Are you actively working a program of recovery, via the tenets of Alcoholics Anonymous (AA)? If so, then you are a part of the storied history about breaking free from addiction in America. There are people working programs of recovery in over hundred countries around the world, to be sure. But, the origin of the most effective method ever devised has its roots in the history of alcohol in the United States. Dating back centuries.
It seems fitting, that America would be ground zero for the global recovery movement. After all, this great nation’s birth is owed to both enlightenment and liberation. The idea that every human is equal, that compassion and empathy are more powerful than fear and punishment.
Every alcoholic knows what it is like to be mired in mud that is societal stigma. Knowing first-hand how the insidious effect of misunderstanding and stereotyping can deter people from seeking help. Over the years, many an alcoholic has resigned themselves that they would die with a bottle in their hand. Convinced that they were, in fact, everything that society said alcoholics were: weak minded, slaves to the sensual, constitutional-less.
Alcoholism in America and the Birth of Recovery
Over the centuries countless efforts were made by individuals to free themselves from the grip of alcohol. In other cases, crude methods of breaking the alcoholic from their destructive habit were forced upon people at sanitariums, and the like. While abstinence may have been achieved for periods of time, the effects were always fleeting. Then comes World War I, Prohibition, the Great Depression, the Volstead Act’s end and World War II. But, over the course of two decades a groundbreaking program of recovery would be developed. This would lead to the liberation of millions of alcoholics around the globe, for years to come.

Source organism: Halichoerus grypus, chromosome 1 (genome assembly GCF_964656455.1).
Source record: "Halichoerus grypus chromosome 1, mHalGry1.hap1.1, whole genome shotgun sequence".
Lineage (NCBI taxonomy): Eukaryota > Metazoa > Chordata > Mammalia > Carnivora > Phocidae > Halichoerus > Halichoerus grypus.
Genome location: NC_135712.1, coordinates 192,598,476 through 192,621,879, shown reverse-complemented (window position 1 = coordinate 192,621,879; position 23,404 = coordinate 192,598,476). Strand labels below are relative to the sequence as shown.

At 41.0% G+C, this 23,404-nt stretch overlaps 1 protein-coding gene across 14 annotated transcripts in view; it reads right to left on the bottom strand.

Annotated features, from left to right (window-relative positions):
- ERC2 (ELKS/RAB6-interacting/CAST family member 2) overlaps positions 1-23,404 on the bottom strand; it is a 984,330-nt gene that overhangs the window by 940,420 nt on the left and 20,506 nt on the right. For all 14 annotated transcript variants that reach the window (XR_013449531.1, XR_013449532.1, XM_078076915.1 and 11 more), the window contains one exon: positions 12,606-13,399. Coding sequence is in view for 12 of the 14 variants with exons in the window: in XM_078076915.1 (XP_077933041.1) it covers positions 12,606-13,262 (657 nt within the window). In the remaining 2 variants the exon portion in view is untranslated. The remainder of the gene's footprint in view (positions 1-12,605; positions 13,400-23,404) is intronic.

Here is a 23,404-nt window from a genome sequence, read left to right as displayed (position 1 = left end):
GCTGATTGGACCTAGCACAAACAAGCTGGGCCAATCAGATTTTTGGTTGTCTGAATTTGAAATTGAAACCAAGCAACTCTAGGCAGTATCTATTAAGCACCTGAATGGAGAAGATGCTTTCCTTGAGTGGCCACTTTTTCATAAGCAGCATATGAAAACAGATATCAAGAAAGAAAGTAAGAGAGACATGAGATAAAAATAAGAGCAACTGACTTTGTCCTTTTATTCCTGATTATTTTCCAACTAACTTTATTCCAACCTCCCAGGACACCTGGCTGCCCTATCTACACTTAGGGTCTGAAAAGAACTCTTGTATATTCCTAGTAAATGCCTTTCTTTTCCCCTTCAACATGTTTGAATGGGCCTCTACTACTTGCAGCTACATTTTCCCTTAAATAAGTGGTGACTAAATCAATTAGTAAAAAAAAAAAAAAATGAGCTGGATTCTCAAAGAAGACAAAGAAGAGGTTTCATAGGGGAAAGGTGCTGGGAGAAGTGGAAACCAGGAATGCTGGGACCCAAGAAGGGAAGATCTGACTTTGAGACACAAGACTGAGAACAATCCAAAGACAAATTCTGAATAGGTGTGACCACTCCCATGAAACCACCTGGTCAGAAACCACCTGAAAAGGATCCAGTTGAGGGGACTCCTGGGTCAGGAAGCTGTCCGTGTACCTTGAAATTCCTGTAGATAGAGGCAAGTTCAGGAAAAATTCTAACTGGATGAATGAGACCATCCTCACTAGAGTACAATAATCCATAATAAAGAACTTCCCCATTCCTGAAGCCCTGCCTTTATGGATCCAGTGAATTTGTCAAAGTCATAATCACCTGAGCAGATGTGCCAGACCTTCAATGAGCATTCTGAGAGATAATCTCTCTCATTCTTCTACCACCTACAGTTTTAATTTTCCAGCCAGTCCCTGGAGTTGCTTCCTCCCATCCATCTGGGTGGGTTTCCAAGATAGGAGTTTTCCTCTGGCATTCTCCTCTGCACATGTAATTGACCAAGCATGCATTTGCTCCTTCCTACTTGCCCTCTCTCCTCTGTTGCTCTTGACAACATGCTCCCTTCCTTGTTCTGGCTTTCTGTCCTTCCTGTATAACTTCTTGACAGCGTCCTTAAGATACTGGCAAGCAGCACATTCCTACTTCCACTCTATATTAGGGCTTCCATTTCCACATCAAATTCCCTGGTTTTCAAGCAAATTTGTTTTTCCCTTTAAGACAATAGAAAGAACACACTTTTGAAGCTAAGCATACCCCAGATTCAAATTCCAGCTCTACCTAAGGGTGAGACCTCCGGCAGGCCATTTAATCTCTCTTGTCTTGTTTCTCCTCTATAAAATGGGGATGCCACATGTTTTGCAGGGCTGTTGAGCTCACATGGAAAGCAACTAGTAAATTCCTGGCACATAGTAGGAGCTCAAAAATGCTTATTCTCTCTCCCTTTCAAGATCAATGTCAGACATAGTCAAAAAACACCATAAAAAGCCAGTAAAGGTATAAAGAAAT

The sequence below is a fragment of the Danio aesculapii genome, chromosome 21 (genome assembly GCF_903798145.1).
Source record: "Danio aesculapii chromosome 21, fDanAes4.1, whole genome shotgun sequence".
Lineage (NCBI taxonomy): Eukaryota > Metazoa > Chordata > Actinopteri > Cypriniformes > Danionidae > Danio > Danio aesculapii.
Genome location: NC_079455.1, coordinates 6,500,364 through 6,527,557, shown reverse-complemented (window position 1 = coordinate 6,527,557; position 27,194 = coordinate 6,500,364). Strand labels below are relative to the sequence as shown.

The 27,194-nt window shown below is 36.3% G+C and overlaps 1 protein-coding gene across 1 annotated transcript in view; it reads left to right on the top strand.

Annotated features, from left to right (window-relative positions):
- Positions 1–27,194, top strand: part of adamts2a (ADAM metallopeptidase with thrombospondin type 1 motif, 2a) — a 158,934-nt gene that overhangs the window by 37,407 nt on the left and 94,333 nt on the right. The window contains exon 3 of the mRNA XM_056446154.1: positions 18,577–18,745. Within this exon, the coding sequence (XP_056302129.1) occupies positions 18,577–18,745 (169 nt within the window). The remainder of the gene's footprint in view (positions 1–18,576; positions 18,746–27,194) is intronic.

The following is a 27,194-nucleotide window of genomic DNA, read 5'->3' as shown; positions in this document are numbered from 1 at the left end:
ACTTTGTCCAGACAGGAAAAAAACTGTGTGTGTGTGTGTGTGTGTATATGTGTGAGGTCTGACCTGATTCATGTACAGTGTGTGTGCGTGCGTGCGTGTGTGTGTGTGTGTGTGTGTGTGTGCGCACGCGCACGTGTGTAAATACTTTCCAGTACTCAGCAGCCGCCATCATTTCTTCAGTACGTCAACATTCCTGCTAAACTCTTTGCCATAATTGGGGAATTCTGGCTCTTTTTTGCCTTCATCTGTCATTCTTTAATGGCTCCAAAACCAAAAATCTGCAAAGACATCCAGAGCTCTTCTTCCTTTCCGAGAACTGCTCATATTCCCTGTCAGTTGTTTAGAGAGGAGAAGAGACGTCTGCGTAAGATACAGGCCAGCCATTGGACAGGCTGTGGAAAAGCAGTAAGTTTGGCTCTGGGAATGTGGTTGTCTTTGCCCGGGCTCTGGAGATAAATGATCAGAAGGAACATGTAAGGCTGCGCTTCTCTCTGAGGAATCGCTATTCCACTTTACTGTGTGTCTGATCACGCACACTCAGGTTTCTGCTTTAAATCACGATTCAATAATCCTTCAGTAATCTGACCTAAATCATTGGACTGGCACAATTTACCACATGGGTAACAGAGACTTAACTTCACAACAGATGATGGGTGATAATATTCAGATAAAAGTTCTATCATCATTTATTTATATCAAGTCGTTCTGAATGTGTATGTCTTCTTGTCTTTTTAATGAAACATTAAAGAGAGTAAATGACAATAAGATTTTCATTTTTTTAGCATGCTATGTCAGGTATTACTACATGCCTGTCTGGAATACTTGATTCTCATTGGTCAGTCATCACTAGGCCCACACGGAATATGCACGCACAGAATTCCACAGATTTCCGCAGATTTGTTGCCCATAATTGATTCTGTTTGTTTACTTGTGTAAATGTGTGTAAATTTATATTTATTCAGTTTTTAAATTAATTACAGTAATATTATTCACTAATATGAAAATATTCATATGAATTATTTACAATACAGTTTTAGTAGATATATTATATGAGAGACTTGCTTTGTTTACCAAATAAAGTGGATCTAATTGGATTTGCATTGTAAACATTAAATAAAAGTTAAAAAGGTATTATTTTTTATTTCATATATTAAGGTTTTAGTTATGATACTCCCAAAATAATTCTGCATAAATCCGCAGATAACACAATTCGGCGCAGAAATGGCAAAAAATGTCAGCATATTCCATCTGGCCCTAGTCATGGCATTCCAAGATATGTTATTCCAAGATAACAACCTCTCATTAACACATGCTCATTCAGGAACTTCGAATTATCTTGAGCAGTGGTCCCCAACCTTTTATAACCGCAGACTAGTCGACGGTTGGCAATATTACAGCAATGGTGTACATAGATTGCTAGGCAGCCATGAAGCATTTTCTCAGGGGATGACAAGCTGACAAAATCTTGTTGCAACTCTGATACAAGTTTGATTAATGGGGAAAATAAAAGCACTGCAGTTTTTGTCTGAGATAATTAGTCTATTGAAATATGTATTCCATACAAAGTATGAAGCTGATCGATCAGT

Beacon Press published a book recently, authored by Christopher M. Finan, which probes deep into the role of alcohol in America’s history. “Drunks: An American History,” covers 300 years of alcohol, alcoholism, temperance, treatment and recovery. Regarding alcoholism recovery in the U.S., Finan shows how temperance and prohibition, coincided with the government ending support for a number of institutions, like the Minnesota Hospital Farm for Inebriates, The New York Times Book Review reports. Alcoholics were left with nowhere to turn for help. The government reasoned erroneously, as they did with the “war on drugs” years later, that eradication and punishment would put a stop to addiction. It does not!
In the time preceding the Volstead Act, organizations like the Mission Recovery Groups [Boozers’ Brigade, United Order of Ex-Boozers (1870 – 1915)] and the Oxford Groups (1921), would be precursors to Alcoholics Anonymous. When in 1931, a man named Roland Hazard got sober, worked with a one Sam Schumacher, who then carried the message to Ebby Thatcher. If you are familiar with AA history, then you know that Ebby paid it forward to Bill Wilson. While Ebby would relapse, Bill shared what he had found with Dr. Bob and thus, Alcoholics Anonymous was born.
Abstinence, sobriety and recovery (even among bottom of the barrel alcoholics) were proven to be an achievable goals. Temperance in America dates back to the first prohibition in the Massachusetts Bay Colony in 1633, in 1935 Alcoholics Anonymous is created—some 300 years later.
“The fight against addiction is one of America’s great liberation movements,” Christopher M. Finan writes.”
A Profound Debt
“Drunks: An American History” would likely be a fascinating summer read for not just people in recovery, but for those whose loved one has been touched by the disease. Everyone working a program would do themselves a great service by taking a moment to be grateful for the thousands of people who fought to recover from alcoholism. Without them, you may not have found a meeting to attend, a seat to sit in or a sponsor to guide you through the process of recovery.
Are you still in the grips of active drug and/or alcohol abuse? If so, please contact Hope by The Sea. Recovery is possible, and the program works, if you are willing to work it.